Swanky Seventeener Mary Taranta recently interviewed Lindsey Klingele, author of the YA Fantasy THE MARKED GIRL, coming June 7, 2016 from Harper Teen.
About the Book:
When Cedric, crowned prince of Caelum, and his fellow royal friends (including his betrothed, Kat) find themselves stranded in modern-day L.A. via a magical portal and an evil traitor named Malquin, all they want to do is get home to Caelum—soon. Then they meet Liv, a filmmaker foster girl who just wants to get out of the system and on with her life. As she and Cedric bond, they’ll discover that she’s more connected to his world than they ever could’ve imagined…and that finding home is no easy task…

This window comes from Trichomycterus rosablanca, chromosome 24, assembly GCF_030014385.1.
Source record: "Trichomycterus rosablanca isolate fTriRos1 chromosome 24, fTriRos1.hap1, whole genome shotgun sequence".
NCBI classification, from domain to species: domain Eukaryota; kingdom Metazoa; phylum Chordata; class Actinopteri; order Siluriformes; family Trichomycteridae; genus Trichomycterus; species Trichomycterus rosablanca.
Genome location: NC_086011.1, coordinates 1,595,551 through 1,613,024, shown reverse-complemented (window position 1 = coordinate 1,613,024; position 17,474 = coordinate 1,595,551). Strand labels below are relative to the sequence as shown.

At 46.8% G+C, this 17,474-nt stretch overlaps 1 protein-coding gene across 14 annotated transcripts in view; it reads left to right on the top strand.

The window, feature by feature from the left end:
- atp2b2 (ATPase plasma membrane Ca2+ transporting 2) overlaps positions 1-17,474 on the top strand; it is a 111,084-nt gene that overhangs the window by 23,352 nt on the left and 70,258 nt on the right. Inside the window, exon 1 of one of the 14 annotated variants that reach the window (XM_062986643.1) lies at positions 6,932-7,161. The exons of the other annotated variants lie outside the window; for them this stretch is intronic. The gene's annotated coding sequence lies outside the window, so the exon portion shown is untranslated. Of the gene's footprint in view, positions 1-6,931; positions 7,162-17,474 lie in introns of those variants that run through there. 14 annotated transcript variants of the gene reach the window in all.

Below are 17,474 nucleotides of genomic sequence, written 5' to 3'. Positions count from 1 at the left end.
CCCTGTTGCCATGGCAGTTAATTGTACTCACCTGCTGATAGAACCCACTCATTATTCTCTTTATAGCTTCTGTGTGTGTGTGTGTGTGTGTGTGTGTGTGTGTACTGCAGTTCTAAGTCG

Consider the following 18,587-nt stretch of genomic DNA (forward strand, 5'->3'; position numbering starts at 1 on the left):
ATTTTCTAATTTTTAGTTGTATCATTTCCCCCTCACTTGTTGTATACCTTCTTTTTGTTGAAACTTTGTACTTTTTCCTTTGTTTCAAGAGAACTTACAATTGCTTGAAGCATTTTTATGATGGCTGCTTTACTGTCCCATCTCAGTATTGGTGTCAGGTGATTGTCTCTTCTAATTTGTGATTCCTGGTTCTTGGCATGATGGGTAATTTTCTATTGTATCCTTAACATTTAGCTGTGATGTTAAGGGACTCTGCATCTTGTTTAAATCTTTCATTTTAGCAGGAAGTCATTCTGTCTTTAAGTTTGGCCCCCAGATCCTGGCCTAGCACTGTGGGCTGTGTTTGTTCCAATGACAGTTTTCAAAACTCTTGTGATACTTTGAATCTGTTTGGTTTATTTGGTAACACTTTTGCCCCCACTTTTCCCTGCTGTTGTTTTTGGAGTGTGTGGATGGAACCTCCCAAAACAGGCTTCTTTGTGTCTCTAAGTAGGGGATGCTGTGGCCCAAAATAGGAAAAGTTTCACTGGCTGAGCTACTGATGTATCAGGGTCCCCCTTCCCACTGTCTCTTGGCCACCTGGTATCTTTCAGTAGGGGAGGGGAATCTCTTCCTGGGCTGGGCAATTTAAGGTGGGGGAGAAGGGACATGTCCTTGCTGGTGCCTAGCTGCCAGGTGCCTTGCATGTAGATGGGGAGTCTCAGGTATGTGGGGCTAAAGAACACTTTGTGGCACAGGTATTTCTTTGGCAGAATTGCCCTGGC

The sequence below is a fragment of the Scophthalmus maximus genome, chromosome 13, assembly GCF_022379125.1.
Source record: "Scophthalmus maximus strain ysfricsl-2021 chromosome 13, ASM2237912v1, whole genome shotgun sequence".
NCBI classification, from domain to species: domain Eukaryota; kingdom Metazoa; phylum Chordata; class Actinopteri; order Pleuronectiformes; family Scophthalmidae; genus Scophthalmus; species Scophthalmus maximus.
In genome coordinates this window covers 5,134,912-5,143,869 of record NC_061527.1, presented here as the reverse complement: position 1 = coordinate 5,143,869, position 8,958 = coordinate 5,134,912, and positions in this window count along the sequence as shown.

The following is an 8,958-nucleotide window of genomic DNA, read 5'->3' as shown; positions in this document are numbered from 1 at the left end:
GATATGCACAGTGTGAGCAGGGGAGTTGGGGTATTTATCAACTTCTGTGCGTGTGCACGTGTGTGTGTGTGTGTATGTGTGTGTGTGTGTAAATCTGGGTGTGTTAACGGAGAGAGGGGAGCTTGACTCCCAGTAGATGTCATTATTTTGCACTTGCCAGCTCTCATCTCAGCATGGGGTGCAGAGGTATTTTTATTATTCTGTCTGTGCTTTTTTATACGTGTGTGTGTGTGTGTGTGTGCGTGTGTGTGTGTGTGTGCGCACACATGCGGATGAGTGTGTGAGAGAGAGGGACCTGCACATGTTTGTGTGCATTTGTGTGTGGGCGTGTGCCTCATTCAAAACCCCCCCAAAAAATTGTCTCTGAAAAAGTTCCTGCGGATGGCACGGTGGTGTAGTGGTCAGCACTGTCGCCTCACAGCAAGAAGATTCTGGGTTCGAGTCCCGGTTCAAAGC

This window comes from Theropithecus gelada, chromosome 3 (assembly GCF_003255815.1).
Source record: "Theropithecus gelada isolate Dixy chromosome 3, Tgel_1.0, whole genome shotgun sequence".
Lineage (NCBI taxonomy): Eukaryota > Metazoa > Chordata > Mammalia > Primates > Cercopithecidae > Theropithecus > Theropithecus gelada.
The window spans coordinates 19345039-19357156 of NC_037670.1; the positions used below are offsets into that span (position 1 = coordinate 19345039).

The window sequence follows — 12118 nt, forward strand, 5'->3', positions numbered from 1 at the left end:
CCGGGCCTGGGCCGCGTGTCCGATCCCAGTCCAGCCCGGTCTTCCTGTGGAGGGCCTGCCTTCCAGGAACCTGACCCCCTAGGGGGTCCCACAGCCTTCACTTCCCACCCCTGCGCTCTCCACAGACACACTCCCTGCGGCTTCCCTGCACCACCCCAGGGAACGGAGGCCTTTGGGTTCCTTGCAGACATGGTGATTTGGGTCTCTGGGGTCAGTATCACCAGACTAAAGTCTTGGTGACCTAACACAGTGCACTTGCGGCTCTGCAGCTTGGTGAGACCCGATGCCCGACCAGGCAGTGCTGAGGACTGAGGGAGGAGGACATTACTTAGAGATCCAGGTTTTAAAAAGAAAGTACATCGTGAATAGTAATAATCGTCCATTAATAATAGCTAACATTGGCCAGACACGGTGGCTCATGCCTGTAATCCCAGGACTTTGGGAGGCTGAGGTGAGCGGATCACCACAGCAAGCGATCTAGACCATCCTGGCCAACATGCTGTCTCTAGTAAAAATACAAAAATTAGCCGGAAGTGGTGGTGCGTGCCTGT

About the Author:
Lindsey Klingele grew up in Western Michigan, where she read every book she could get her hands on. She eventually moved to Los Angeles (the real land of make believe) and worked as a writers’ assistant for TV shows such as THE LYING GAME and TWISTED. She still loves living in LA, especially since it’s home to great television shows, truly excellent cheeseburgers, and her pitbull, Bighead.
Mary: Worldbuilding is one of my favorite things about reading fantasy. THE MARKED GIRL is based primarily in LA with some scenes in the world of Caelum. Despite the “real world” setting, I still felt like the city came alive through your descriptions, and was the perfect backdrop for Liv’s story. Was it easier for you to write about a real place like LA, or the fantasy realm Caelum, and why?